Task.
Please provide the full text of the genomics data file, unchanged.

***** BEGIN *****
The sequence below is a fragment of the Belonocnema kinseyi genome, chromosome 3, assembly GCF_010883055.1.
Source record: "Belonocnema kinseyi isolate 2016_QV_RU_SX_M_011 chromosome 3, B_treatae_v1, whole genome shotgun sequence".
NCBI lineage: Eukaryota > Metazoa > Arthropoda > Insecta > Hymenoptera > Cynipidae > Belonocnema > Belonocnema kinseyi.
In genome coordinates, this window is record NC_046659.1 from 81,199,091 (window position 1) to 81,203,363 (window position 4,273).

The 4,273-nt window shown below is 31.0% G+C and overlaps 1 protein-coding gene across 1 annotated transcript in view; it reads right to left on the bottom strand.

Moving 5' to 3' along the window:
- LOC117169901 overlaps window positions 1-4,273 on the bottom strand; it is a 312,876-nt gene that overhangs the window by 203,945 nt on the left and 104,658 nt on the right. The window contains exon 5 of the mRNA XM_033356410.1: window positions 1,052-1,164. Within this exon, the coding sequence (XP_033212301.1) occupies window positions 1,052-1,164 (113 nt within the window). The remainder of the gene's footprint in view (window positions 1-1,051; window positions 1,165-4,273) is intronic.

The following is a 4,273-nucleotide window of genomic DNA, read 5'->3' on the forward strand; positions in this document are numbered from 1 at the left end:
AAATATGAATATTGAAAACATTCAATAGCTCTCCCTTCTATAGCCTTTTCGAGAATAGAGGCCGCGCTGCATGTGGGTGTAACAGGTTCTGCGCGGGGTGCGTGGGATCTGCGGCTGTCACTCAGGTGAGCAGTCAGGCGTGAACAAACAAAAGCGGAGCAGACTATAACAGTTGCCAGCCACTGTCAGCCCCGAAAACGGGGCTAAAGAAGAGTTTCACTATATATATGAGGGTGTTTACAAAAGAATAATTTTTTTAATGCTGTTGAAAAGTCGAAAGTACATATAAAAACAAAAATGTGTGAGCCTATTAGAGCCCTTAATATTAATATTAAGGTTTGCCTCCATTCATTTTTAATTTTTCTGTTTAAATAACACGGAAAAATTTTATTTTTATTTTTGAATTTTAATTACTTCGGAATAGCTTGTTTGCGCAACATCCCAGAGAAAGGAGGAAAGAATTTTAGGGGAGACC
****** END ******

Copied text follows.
The sequence below is a fragment of the Belonocnema kinseyi genome, chromosome 3, assembly GCF_010883055.1.
Source record: "Belonocnema kinseyi isolate 2016_QV_RU_SX_M_011 chromosome 3, B_treatae_v1, whole genome shotgun sequence".
NCBI lineage: Eukaryota > Metazoa > Arthropoda > Insecta > Hymenoptera > Cynipidae > Belonocnema > Belonocnema kinseyi.
In genome coordinates, this window is record NC_046659.1 from 81,199,091 (window position 1) to 81,203,363 (window position 4,273).

The 4,273-nt window shown below is 31.0% G+C and overlaps 1 protein-coding gene across 1 annotated transcript in view; it reads right to left on the bottom strand.

Moving 5' to 3' along the window:
- LOC117169901 overlaps window positions 1-4,273 on the bottom strand; it is a 312,876-nt gene that overhangs the window by 203,945 nt on the left and 104,658 nt on the right. The window contains exon 5 of the mRNA XM_033356410.1: window positions 1,052-1,164. Within this exon, the coding sequence (XP_033212301.1) occupies window positions 1,052-1,164 (113 nt within the window). The remainder of the gene's footprint in view (window positions 1-1,051; window positions 1,165-4,273) is intronic.

The following is a 4,273-nucleotide window of genomic DNA, read 5'->3' on the forward strand; positions in this document are numbered from 1 at the left end:
AAATATGAATATTGAAAACATTCAATAGCTCTCCCTTCTATAGCCTTTTCGAGAATAGAGGCCGCGCTGCATGTGGGTGTAACAGGTTCTGCGCGGGGTGCGTGGGATCTGCGGCTGTCACTCAGGTGAGCAGTCAGGCGTGAACAAACAAAAGCGGAGCAGACTATAACAGTTGCCAGCCACTGTCAGCCCCGAAAACGGGGCTAAAGAAGAGTTTCACTATATATATGAGGGTGTTTACAAAAGAATAATTTTTTTAATGCTGTTGAAAAGTCGAAAGTACATATAAAAACAAAAATGTGTGAGCCTATTAGAGCCCTTAATATTAATATTAAGGTTTGCCTCCATTCATTTTTAATTTTTCTGTTTAAATAACACGGAAAAATTTTATTTTTATTTTTGAATTTTAATTACTTCGGAATAGCTTGTTTGCGCAACATCCCAGAGAAAGGAGGAAAGAATTTTAGGGGAGACC